ATLANTA — Delta's board will be asked Friday to allow formal merger talks between Delta and Northwest and United, with the idea that Delta would ultimately choose to combine with one of the two, people familiar with the situation told The Associated Press on Thursday on condition of anonymity because of the sensitivity of the talks.

Delta spokeswoman Betsy Talton declined to comment. Reached on their cell phones, two of Delta's directors, John Brinzo and Paula Rosput Reynolds, also declined to comment.

Shares of Delta Air Lines Inc. soared more than 18 percent Thursday following the renewed speculation that the nation's No. 3 carrier may be close to inking a deal to combine with another airline.

Delta shares rose $2.46 to close at $15.98. The surge followed a nearly 15 percent rise in Delta's stock on Wednesday.

On Wednesday, the head of the Atlanta-based company's pilots union said in a letter to rank-and-file members that a combination involving Delta may be close.

Lee Moak, chairman of the union's executive committee, said in the letter that "consolidation may indeed be at our door."

He added later in the letter, "While the bankruptcy threat is now behind us, the potential for a consolidating event is every bit as real."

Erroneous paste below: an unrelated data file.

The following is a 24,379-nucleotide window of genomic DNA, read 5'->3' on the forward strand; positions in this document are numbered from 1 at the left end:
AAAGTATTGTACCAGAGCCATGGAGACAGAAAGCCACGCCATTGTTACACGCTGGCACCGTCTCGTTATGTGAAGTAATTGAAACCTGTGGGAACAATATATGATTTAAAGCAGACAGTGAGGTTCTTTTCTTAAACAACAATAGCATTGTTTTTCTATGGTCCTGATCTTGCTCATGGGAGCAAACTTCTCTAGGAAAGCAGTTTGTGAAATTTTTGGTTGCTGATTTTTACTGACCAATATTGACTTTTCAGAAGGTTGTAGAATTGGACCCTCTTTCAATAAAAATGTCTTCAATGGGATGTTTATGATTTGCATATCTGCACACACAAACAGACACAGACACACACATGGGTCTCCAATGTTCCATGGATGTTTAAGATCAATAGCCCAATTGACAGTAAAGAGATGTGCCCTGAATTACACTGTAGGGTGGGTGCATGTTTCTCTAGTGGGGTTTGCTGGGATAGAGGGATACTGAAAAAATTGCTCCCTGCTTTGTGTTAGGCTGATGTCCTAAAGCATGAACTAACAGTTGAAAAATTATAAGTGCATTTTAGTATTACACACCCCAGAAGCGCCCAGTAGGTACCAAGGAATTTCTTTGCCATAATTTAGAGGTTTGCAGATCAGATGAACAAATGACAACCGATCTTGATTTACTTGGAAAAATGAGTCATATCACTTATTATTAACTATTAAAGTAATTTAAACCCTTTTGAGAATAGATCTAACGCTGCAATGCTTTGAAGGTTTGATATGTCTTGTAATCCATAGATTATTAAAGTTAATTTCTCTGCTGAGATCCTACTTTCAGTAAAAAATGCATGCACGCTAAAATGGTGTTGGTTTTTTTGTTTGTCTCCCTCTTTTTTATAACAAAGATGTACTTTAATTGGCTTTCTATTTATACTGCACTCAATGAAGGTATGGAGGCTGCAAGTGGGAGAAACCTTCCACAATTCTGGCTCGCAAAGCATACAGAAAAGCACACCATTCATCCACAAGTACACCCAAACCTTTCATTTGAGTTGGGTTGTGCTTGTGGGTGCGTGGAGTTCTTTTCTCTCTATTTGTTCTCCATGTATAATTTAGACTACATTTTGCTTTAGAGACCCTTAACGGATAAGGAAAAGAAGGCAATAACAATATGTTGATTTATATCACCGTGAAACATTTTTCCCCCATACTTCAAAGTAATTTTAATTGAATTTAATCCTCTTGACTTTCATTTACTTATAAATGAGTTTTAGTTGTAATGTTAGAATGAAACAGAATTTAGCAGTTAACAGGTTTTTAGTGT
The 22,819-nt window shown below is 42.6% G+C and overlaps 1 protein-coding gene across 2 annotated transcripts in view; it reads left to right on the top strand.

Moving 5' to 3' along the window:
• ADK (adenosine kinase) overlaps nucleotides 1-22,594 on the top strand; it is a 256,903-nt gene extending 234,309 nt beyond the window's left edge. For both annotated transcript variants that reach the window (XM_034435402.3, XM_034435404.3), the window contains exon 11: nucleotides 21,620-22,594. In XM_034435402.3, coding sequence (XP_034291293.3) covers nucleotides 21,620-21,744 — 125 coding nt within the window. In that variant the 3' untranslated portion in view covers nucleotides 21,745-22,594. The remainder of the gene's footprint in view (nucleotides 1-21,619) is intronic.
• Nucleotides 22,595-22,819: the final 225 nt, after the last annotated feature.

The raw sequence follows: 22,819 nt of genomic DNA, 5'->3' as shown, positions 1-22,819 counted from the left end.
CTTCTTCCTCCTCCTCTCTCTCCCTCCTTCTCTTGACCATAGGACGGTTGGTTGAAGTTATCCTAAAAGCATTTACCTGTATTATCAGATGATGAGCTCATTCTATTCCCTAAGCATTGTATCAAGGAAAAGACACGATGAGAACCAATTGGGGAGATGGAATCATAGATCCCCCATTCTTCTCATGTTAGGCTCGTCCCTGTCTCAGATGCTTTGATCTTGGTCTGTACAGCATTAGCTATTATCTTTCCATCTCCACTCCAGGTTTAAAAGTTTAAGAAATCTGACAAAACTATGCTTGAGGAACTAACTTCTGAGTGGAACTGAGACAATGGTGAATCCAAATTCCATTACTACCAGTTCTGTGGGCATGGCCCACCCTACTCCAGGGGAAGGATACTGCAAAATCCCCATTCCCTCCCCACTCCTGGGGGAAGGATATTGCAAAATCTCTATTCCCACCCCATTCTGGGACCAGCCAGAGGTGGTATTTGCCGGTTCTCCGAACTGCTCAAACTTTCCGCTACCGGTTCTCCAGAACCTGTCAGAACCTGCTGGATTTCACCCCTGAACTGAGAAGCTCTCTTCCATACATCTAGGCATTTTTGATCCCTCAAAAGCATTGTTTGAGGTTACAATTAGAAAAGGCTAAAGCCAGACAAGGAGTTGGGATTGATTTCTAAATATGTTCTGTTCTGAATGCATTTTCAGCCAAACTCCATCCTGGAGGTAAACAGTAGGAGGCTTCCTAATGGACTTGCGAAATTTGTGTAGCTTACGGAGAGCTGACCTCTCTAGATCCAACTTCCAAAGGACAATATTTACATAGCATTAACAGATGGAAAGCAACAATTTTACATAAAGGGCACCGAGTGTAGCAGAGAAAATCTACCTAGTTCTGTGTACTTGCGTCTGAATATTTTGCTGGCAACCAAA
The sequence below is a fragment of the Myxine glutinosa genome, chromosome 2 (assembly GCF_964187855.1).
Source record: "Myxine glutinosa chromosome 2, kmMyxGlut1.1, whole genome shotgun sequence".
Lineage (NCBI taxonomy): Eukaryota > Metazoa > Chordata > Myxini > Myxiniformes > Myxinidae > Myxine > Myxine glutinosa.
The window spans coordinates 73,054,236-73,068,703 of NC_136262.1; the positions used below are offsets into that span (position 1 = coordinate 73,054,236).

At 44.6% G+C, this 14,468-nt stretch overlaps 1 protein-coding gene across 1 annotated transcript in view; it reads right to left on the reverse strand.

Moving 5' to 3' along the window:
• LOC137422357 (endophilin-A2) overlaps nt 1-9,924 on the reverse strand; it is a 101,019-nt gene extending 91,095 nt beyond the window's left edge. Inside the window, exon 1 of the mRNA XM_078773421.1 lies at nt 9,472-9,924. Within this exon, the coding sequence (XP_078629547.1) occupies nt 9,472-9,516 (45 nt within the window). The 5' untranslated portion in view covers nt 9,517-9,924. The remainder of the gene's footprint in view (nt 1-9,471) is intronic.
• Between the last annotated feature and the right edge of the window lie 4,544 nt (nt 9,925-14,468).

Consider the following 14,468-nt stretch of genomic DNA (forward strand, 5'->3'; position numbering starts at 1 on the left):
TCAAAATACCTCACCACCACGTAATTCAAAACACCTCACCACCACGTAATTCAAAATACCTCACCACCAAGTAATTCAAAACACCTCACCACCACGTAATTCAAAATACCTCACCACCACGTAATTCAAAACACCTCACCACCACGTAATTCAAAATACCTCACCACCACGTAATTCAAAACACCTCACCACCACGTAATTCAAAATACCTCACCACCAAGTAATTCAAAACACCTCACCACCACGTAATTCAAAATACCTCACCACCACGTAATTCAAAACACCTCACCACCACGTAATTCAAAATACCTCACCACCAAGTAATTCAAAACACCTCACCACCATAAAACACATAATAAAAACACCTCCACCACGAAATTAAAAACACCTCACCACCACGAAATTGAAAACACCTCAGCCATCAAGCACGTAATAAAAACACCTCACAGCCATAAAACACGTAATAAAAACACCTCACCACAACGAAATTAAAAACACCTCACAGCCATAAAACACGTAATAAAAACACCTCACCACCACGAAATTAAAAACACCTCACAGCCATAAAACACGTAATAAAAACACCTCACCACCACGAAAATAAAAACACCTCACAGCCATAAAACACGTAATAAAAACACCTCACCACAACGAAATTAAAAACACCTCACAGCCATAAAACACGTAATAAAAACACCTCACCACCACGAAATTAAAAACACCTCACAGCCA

In November, Delta, which has a hub in Salt Lake City, denied reports that it was talking to UAL Corp.'s United Airlines about a combination. Since then, it has said little about the issue. Some analysts have suggested recently that a Delta-Northwest combination may be possible.

Delta has said previously that its board is evaluating whether to enter into a deal to combine with another airline.

United spokeswoman Jean Medina declined to comment Thursday on the latest developments, but repeated past statements by United that it is interested in consolidation.

Earlier Thursday, JP Morgan airline analyst Jamie Baker said in a research note that while the shares of major airlines have seen big drops in recent months, over the next few months he expects there could be big gains in the sector.

Moak said in his letter Wednesday that union leaders met in Atlanta this week in part to discuss "the fact that our company may soon be involved in some form of industry consolidation." Union meetings continued Thursday afternoon.

Moak noted in the letter that fuel prices are at record highs, and Delta's stock price since the company emerged from Chapter 11 last April has fallen dramatically, at one point as much as 45 percent.

Moak did not say in the letter how the union is aware Delta may be close to a merger. The pilots union has a representative on Delta's board of directors.

Moak did not provide any specifics on a possible merger involving Delta, but he said the union has retained legal counsel specializing in the field of mergers and acquisitions, and he has reactivated the union's strike preparedness committee.

Moak reiterated that the pilots union would support a merger involving Delta under the right circumstances.